This point does not have a set physiological limit, but most references say this occurs around a 1mm exit pupil with average vision (whatever average vision is--I see a spread in visual acuity that is a HUGE span, not a small difference), or slightly higher (maybe as small as a 0.8mm exit pupil.

The problem for humans is that this begins to be the point where the image begins to be bothered by floaters in the eye. Floaters are small protein agglomerations in the vitreous humor of the eye. They always seem to fall in front of the small detail on a planet or the moon when you are examining that detail at small exit pupils.

Due to huge variations in seeing conditions, the maximum limit is relatively undefined. I read 50X/inch often. In the old days it was 60X/inch. I've used 160X/inch (!) in a marvelous large refractor on an incredible night of seeing. Experimentation, though, showed the image of Saturn to be equally as detailed at 100X/inch, though all present preferred the image at that power to one at 65X/inch. It was easy to see details in the rings (did you know they were "grooved" like an old LP?) at those ridiculous magnifications that simply weren't seen at lower powers. It wasn't a matter of resolution, it was a matter of size of the details we sought to view.
[it was the first and only time I saw the ring features known as "spokes"]

The Sparrow Limit is about half the size of the Rayleigh limit in double star viewing. It is when a double star is overlapped and the image of the double is oval and may begin to have a slight pinched waist in the oval star image (normally, just oval). To see to that level requires incredibly good seeing and optics, but hardcore double star observers do do it. It's about 2.8"/aperture in inches (0.35" on an 8" scope). That is probably the physical (and physiological) limit for double star separation. For a person with decent visual acuity, that might be seen at 60X/inch--otherwise higher. That's probably where the 60x/inch I read in my youth came from.

Does it have any relevance for extended objects? Probably not if the detail being perceived is a dark feature next to a brighter detail. And it's probably too severe for equally-bright details side by side. And yet, I have heard and read of lunar observers seeing details at 100x/inch and higher that they could not see at lower powers. The Moon's features yield very high contrasts--more so than on planets--so this should not surprise us.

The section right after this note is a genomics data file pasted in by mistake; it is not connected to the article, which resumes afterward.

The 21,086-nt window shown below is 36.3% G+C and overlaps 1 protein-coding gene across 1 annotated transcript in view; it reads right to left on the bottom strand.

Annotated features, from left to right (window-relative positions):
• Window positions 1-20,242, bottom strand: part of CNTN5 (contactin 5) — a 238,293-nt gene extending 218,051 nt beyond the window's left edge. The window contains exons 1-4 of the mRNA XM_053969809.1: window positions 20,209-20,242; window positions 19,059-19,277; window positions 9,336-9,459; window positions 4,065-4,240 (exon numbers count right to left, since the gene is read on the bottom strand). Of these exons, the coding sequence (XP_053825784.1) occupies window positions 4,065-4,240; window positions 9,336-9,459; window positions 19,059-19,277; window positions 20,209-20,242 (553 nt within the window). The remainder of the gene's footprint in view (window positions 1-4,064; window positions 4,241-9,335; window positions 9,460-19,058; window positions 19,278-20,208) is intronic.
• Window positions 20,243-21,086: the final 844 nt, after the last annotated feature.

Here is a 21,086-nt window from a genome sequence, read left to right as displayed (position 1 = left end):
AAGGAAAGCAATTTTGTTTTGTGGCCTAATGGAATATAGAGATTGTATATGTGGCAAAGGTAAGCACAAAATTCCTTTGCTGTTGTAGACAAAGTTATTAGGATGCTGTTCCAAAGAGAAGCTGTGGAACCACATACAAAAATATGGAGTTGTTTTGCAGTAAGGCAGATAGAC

I really don't think there is a maximum magnification that is not limited by:
1.seeing
2.optical quality
3.personal visual issues
4.personal taste

These days, I seldom go above 25X/inch, but it's not because of any factor other than #4. On one superb night, I used 58X/inch just to see if the image held up, and it was OK, though I far preferred the quality and brightness of the image at 36X/inch.

De gustibus, non est disputandum.


Plenty of good and useful information here. Thanks.

Mike

#25 Bill Boublitz

Bill Boublitz

    Vostok 1

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Posted 10 May 2013 - 12:10 PM

There are many excellent points made in these posts. Enough to demonstrate that the whole idea of optimum magnification is continuously variable and cannot be separated from a.) the instrument in use, b.) the atmosphere at time of observation and... c.) the eyes doing the looking. :) I've always considered the magnification "rules" to be more guidelines than physics.

When it comes to optical law, it is generally recognized that 1 arc minute is the smallest detail the typical human eye can resolve. If you're using a scope with a theoretical resolution limit of 1.0 arc seconds (like a 4" refractor), x60 is all that is required to magnify the angular size of 1.0 arc second so it appears as 1 arc minute in the eyepiece. In other words, at x60 a 4" refractor is already "showing" everything it is capable of resolving. Who spends an evening studying Jupiter or Saturn at x60? I typically use something like x130 - x160.

Al Nagler (Hey, what does he know?) wrote an article for Sky & Tel titled "Choosing Your Telescope's Magnification" which is still available on the Tele Vue website. It covers every aspect of the problem, both from an optical designer's point of view and that of the observer. Also specific advice regarding different types of objects. Double stars, small planetary nebula typically benefit from higher magnification to reveal their detail than do planets, nebula or galaxies. Highly recommended.

The short answer? The right magnification is the one that reveals the most detail. Period.